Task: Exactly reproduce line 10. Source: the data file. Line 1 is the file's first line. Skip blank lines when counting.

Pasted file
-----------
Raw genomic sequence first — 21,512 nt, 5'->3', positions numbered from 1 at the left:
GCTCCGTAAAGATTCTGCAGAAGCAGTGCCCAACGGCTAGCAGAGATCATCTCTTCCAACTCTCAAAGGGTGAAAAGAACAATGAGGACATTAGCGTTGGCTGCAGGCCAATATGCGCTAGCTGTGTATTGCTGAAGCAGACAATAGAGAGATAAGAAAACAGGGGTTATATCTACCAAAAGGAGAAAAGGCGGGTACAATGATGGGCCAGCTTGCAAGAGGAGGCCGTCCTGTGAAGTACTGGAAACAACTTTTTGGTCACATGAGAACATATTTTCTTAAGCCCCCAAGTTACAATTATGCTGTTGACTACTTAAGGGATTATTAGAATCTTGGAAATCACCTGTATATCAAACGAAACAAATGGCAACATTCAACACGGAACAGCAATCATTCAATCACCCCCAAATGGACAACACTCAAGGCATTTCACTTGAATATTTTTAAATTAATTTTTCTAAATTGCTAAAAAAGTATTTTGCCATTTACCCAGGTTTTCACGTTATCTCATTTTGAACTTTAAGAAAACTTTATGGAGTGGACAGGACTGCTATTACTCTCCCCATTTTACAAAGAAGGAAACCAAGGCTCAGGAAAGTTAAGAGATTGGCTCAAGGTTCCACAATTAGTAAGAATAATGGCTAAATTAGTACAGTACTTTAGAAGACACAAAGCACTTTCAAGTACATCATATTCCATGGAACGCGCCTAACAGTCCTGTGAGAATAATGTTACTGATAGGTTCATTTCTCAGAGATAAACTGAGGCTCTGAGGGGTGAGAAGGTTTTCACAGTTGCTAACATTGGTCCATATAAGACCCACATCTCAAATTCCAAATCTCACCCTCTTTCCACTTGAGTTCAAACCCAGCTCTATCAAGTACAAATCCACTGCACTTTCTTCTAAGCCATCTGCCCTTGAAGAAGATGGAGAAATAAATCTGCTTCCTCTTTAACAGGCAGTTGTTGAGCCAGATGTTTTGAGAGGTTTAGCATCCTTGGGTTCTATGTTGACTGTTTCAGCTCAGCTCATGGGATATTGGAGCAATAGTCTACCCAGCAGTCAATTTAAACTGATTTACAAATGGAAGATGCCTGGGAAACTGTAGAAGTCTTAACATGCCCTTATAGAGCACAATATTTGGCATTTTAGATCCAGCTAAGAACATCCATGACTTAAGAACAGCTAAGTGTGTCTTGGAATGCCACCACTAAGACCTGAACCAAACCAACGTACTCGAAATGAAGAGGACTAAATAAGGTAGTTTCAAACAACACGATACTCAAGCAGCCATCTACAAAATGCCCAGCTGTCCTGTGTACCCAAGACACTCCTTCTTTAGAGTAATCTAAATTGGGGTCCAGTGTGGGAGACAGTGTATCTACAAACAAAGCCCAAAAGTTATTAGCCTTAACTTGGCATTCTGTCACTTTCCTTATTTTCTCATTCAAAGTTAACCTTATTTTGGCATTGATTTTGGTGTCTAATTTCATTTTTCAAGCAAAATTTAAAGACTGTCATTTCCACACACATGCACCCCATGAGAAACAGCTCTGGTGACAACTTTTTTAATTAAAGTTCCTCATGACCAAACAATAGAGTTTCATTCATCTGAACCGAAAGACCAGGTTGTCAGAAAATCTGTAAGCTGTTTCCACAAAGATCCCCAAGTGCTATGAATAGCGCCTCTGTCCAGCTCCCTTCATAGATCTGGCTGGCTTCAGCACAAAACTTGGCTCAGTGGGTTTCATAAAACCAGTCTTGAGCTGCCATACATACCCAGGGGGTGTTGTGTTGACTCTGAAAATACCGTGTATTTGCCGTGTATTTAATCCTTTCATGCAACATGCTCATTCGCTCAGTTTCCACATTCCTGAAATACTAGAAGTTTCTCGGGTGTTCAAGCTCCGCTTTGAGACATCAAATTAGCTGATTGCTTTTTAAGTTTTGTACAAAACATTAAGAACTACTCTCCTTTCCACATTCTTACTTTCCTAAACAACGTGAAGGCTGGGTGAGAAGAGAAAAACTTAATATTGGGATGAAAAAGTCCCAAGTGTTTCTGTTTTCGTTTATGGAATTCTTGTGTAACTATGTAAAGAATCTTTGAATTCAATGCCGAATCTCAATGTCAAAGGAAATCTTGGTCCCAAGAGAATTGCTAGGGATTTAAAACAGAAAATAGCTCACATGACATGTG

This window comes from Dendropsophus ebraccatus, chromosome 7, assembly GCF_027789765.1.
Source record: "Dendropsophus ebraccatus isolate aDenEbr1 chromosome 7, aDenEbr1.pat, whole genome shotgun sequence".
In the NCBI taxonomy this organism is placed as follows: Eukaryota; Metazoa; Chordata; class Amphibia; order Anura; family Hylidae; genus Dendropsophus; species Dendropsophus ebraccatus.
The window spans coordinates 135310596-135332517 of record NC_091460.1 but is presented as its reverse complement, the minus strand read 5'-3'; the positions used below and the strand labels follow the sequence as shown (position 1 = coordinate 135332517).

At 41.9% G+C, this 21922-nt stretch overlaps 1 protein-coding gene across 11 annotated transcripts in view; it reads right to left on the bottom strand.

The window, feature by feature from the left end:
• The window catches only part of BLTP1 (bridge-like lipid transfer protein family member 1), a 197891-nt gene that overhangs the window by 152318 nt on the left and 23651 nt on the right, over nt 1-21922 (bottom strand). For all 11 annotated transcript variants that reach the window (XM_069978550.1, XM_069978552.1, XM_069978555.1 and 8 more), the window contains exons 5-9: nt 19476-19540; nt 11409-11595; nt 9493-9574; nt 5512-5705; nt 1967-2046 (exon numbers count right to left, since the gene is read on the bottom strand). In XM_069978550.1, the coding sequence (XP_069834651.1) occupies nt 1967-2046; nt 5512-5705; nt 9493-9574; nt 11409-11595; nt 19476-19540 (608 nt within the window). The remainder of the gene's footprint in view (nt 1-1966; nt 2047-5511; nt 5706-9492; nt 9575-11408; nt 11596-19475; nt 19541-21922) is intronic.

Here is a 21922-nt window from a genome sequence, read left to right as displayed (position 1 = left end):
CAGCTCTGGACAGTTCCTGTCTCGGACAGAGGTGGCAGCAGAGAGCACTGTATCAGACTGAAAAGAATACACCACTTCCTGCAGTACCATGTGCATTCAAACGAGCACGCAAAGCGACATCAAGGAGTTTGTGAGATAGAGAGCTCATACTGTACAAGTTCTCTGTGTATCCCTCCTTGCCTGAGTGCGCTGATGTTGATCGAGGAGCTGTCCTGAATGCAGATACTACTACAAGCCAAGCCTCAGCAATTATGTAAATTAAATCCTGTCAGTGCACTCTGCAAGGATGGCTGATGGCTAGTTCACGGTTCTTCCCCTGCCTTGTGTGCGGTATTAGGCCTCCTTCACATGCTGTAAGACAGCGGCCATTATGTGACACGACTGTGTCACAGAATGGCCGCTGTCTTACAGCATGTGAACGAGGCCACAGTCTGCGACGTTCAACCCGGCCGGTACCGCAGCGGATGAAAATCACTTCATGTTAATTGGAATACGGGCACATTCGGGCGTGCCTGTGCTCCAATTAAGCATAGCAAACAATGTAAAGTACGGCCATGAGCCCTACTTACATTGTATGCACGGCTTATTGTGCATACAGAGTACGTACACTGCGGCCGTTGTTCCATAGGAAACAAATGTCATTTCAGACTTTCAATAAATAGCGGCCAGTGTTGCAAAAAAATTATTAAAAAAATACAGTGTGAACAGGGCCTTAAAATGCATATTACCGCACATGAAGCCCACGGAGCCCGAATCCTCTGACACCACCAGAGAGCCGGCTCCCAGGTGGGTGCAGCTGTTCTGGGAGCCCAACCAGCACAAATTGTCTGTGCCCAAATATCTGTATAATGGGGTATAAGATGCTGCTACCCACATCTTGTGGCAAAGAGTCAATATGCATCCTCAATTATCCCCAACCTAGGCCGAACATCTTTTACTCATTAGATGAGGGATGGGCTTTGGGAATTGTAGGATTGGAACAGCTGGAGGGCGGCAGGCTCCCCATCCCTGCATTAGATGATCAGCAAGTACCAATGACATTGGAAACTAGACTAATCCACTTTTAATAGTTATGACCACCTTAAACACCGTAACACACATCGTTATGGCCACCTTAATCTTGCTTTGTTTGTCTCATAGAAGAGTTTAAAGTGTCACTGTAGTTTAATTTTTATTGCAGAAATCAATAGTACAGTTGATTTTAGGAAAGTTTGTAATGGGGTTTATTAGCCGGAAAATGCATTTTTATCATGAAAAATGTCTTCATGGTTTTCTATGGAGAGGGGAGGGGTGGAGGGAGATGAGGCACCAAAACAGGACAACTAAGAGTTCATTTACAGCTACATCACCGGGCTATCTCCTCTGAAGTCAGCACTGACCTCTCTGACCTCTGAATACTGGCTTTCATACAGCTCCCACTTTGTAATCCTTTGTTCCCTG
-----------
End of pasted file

Here is a 21922-nt window from a genome sequence, read left to right as displayed (position 1 = left end):